Nearly all therapists eventually abandoned their efforts to make gay people straight. New therapeutic approaches were developed that affirm the value of gay, lesbian, and bisexual identities and same-sex relationships while assisting sexual minorities in coping with the challenges created by societal stigma. These approaches are now integral to the education, training, and practice of psychologists and other mental health professionals.

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But the significance of this year’s 40th anniversary extends further. The APA’s 1975 resolution also urged mental health professionals

“to take the lead in removing the stigma of mental illness that has long been associated with homosexual orientations.”

Thus, the Association committed itself to advocacy, lobbying, and educational efforts on behalf of sexual minorities. It has since followed through by promoting research and communicating scientific and clinical knowledge about sexual orientation to the courts, elected officials, policy makers, educators, and the general public.

Notably, these efforts have included filing amicus briefs in more than 40 major federal and state court cases involving the rights of sexual minorities. Roughly half of those cases involved legal recognition of same-sex couples. Others addressed state sodomy laws, discrimination, restrictions on military service, parenting rights, and related issues.

Drawing from empirical research, the APA briefs have explained important facts about sexual orientation:

that it is a central component of identity and relationships, not amenable to change through external interventions
that it is unrelated to a person’s ability to contribute to society
that children raised by sexual minority parents or same-sex couples do not differ in adjustment from children raised by heterosexual parents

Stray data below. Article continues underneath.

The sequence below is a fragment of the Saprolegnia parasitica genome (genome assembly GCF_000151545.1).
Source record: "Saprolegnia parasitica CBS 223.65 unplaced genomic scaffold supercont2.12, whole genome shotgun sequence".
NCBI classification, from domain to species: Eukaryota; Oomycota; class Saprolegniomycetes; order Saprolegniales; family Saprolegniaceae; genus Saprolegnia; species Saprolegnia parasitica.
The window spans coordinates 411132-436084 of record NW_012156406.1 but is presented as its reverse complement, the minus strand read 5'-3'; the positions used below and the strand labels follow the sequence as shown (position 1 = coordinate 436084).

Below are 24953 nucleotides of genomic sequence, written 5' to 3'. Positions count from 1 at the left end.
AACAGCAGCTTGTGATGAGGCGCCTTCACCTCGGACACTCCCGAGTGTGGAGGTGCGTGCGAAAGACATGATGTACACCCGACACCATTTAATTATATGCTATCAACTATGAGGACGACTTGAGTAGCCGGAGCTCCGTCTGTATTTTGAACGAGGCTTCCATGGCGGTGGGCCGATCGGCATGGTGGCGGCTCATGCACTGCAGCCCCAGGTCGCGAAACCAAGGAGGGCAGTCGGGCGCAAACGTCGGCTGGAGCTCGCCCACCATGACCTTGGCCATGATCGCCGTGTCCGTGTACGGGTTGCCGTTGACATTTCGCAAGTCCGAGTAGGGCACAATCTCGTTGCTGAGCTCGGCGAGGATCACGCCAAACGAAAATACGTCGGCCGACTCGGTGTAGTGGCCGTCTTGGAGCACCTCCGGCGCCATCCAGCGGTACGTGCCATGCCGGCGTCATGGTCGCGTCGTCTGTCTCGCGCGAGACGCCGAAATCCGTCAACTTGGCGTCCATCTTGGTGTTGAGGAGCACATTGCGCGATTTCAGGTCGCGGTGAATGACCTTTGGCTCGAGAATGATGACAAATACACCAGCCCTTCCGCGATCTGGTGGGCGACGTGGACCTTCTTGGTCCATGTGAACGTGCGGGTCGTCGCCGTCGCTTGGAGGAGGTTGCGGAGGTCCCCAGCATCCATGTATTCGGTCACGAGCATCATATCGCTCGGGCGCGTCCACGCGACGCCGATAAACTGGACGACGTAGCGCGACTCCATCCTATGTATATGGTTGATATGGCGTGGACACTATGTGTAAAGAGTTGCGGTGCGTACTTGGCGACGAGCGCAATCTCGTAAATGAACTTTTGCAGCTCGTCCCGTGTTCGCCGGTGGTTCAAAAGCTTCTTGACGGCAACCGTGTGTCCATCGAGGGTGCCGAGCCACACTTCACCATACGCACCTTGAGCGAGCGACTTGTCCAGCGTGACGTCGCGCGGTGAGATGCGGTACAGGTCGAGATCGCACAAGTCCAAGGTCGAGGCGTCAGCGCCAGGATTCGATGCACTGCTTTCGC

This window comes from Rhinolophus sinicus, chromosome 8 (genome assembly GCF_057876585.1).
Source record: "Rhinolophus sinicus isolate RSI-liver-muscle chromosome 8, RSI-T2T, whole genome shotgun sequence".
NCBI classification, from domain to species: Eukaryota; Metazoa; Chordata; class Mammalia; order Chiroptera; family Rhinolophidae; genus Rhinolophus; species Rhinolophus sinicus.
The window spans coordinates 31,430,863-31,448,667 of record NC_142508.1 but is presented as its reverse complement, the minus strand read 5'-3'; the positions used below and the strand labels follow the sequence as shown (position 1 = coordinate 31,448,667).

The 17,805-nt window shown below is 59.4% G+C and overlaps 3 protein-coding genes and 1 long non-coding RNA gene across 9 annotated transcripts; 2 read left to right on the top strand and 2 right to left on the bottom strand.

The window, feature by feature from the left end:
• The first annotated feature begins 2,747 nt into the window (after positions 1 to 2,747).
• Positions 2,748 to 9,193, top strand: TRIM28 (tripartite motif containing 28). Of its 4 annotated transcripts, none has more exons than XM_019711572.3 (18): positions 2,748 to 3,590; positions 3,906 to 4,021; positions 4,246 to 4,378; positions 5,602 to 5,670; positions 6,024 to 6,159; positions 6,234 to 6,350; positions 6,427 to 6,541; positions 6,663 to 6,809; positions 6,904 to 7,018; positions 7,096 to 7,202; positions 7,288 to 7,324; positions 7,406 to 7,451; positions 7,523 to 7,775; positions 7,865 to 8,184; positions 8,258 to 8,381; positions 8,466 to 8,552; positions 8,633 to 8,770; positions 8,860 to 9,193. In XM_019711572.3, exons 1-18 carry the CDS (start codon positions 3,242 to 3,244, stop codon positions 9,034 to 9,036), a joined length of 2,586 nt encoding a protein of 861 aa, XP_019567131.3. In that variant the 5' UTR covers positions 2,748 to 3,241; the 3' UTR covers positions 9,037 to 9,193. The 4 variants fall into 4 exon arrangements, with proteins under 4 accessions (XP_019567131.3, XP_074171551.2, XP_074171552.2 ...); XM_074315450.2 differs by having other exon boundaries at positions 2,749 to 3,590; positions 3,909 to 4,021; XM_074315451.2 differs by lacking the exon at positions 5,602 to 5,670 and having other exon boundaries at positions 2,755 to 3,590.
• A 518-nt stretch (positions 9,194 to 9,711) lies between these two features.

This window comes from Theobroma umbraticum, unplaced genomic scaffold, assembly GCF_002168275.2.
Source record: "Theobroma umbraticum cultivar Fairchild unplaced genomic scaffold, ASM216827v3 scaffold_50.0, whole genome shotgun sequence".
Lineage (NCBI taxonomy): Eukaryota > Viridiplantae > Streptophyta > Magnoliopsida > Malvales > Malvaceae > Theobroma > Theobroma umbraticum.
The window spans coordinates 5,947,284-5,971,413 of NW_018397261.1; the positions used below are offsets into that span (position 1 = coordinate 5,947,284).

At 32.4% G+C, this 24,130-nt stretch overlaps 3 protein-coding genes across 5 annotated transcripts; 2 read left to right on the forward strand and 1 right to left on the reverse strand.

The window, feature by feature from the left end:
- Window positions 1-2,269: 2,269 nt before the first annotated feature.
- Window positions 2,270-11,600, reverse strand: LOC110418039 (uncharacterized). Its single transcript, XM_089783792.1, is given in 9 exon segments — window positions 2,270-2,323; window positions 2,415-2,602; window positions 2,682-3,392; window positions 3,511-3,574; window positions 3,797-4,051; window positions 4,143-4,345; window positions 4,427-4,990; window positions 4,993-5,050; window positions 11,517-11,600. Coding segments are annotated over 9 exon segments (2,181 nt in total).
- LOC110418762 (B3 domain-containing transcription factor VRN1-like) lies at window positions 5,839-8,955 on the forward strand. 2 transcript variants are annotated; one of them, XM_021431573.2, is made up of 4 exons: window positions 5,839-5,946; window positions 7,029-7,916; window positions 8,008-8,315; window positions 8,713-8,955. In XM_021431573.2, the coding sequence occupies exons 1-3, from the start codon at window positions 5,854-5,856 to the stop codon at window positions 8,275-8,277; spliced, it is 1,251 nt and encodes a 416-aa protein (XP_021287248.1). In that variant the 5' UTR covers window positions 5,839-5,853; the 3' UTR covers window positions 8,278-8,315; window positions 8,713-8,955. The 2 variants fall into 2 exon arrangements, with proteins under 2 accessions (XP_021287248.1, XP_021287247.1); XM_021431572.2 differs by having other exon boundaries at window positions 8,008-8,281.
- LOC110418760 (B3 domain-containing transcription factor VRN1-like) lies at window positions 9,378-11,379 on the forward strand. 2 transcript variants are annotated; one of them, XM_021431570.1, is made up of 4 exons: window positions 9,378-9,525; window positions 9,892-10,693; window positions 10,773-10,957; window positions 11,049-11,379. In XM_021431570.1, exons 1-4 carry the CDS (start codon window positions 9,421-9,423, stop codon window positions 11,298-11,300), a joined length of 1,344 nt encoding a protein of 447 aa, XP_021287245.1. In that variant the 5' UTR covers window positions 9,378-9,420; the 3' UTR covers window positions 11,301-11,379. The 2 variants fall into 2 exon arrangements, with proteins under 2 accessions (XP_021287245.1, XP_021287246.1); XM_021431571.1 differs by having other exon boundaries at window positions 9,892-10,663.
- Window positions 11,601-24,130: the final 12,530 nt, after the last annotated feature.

that the psychological characteristics of same-sex and different-sex committed relationships do not fundamentally differ.

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In April, when the U.S. Supreme Court hears oral arguments for four marriage equality cases, the APA will file another amicus brief summarizing current scientific knowledge and professional opinion about sexual orientation, committed intimate relationships, parenting, and related topics.

In doing so, the Association will continue to honor its pledge to take the lead in “removing the stigma.”

Screen Shot 2015-02-04 at 7.39.16 PM copyDr. Gregory Herek
Professor
UC Davis Department of Psychology

Professor Herek is an internationally recognized authority on prejudice against sexual minorities, anti-gay violence, and AIDS-related stigma. He received his Ph.D. in social psychology from UC Davis in 1983, then was a postdoctoral fellow at Yale University. He subsequently served as a faculty member at Yale and the Graduate Center of the City University of New York before returning to UCD, first as a research psychologist and later as a tenured professor. You can follow him on Twitter and his blog Beyond Homophobia.